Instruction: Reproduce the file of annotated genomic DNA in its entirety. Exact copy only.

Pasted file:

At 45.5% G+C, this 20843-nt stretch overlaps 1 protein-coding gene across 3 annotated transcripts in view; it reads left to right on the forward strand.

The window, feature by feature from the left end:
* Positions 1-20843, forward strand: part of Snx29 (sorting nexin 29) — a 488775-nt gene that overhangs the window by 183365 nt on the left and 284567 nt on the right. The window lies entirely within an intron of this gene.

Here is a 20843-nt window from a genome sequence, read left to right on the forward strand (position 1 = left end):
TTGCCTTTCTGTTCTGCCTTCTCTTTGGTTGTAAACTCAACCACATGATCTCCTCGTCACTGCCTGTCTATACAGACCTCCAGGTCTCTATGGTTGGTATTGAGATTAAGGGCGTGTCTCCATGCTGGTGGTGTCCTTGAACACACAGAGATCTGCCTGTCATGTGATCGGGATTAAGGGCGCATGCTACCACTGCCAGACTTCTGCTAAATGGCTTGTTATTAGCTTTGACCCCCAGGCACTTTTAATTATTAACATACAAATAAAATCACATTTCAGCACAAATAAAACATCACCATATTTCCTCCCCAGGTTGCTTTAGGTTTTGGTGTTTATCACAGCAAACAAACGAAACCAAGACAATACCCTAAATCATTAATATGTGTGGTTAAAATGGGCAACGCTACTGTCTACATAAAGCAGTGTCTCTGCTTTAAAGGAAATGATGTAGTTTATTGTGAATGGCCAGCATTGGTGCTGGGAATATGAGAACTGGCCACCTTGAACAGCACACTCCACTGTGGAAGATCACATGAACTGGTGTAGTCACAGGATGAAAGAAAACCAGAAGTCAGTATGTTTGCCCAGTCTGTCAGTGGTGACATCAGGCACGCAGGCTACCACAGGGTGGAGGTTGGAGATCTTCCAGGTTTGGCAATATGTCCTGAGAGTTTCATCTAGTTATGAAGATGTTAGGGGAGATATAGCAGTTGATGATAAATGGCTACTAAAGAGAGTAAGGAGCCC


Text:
At 45.5% G+C, this 20843-nt stretch overlaps 1 protein-coding gene across 3 annotated transcripts in view; it reads left to right on the forward strand.

The window, feature by feature from the left end:
* Positions 1-20843, forward strand: part of Snx29 (sorting nexin 29) — a 488775-nt gene that overhangs the window by 183365 nt on the left and 284567 nt on the right. The window lies entirely within an intron of this gene.

Here is a 20843-nt window from a genome sequence, read left to right on the forward strand (position 1 = left end):
TTGCCTTTCTGTTCTGCCTTCTCTTTGGTTGTAAACTCAACCACATGATCTCCTCGTCACTGCCTGTCTATACAGACCTCCAGGTCTCTATGGTTGGTATTGAGATTAAGGGCGTGTCTCCATGCTGGTGGTGTCCTTGAACACACAGAGATCTGCCTGTCATGTGATCGGGATTAAGGGCGCATGCTACCACTGCCAGACTTCTGCTAAATGGCTTGTTATTAGCTTTGACCCCCAGGCACTTTTAATTATTAACATACAAATAAAATCACATTTCAGCACAAATAAAACATCACCATATTTCCTCCCCAGGTTGCTTTAGGTTTTGGTGTTTATCACAGCAAACAAACGAAACCAAGACAATACCCTAAATCATTAATATGTGTGGTTAAAATGGGCAACGCTACTGTCTACATAAAGCAGTGTCTCTGCTTTAAAGGAAATGATGTAGTTTATTGTGAATGGCCAGCATTGGTGCTGGGAATATGAGAACTGGCCACCTTGAACAGCACACTCCACTGTGGAAGATCACATGAACTGGTGTAGTCACAGGATGAAAGAAAACCAGAAGTCAGTATGTTTGCCCAGTCTGTCAGTGGTGACATCAGGCACGCAGGCTACCACAGGGTGGAGGTTGGAGATCTTCCAGGTTTGGCAATATGTCCTGAGAGTTTCATCTAGTTATGAAGATGTTAGGGGAGATATAGCAGTTGATGATAAATGGCTACTAAAGAGAGTAAGGAGCCC